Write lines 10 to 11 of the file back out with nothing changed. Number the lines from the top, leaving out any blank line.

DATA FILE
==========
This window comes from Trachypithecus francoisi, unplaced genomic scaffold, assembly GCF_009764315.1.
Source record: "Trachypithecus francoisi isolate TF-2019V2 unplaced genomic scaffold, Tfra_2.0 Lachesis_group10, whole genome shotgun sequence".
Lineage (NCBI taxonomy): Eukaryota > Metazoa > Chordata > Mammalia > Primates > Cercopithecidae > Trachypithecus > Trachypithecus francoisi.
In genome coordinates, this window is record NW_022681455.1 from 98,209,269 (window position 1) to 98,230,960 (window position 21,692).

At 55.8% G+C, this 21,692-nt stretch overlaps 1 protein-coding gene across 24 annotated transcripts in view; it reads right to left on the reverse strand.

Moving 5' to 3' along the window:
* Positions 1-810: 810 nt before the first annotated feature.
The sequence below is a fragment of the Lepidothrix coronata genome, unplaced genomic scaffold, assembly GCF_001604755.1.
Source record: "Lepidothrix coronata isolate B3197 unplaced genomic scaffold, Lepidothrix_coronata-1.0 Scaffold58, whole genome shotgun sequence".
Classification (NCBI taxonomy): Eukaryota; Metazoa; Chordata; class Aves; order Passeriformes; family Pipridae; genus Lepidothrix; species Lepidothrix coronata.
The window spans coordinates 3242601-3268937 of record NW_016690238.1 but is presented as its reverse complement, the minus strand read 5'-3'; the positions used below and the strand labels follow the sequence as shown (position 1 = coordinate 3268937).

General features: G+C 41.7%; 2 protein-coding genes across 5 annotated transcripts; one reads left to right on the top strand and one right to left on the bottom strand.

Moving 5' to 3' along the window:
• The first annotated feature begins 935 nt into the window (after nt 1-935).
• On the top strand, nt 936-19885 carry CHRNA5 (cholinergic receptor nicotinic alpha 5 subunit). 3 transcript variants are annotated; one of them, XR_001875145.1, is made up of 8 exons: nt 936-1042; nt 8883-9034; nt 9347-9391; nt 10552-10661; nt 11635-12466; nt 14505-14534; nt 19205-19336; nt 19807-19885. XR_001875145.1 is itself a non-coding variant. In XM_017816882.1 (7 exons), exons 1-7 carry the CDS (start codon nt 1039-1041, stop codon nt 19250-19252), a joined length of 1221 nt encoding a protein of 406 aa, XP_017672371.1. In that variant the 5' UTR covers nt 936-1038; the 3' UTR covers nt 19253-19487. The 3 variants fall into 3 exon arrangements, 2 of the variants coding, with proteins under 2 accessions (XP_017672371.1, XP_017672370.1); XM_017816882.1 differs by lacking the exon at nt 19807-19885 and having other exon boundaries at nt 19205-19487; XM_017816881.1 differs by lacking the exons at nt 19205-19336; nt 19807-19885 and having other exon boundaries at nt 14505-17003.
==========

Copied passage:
Classification (NCBI taxonomy): Eukaryota; Metazoa; Chordata; class Aves; order Passeriformes; family Pipridae; genus Lepidothrix; species Lepidothrix coronata.
The window spans coordinates 3242601-3268937 of record NW_016690238.1 but is presented as its reverse complement, the minus strand read 5'-3'; the positions used below and the strand labels follow the sequence as shown (position 1 = coordinate 3268937).